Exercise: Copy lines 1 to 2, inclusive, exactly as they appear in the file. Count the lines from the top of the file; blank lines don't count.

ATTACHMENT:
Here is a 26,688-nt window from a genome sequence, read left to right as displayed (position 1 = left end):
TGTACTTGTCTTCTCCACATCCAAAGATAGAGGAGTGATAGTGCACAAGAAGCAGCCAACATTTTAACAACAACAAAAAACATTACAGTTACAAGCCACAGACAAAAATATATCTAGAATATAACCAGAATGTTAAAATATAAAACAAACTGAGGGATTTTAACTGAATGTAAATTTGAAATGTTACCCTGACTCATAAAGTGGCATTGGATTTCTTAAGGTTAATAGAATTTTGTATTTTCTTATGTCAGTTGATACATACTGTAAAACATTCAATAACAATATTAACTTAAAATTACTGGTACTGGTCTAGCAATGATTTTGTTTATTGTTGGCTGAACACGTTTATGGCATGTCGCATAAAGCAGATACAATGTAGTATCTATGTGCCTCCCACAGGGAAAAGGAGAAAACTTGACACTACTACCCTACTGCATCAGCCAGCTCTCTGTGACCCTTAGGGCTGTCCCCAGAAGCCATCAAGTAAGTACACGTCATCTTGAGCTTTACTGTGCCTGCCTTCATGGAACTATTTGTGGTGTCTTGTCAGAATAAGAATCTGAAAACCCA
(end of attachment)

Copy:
Here is a 26,688-nt window from a genome sequence, read left to right as displayed (position 1 = left end):
TGTACTTGTCTTCTCCACATCCAAAGATAGAGGAGTGATAGTGCACAAGAAGCAGCCAACATTTTAACAACAACAAAAAACATTACAGTTACAAGCCACAGACAAAAATATATCTAGAATATAACCAGAATGTTAAAATATAAAACAAACTGAGGGATTTTAACTGAATGTAAATTTGAAATGTTACCCTGACTCATAAAGTGGCATTGGATTTCTTAAGGTTAATAGAATTTTGTATTTTCTTATGTCAGTTGATACATACTGTAAAACATTCAATAACAATATTAACTTAAAATTACTGGTACTGGTCTAGCAATGATTTTGTTTATTGTTGGCTGAACACGTTTATGGCATGTCGCATAAAGCAGATACAATGTAGTATCTATGTGCCTCCCACAGGGAAAAGGAGAAAACTTGACACTACTACCCTACTGCATCAGCCAGCTCTCTGTGACCCTTAGGGCTGTCCCCAGAAGCCATCAAGTAAGTACACGTCATCTTGAGCTTTACTGTGCCTGCCTTCATGGAACTATTTGTGGTGTCTTGTCAGAATAAGAATCTGAAAACCCA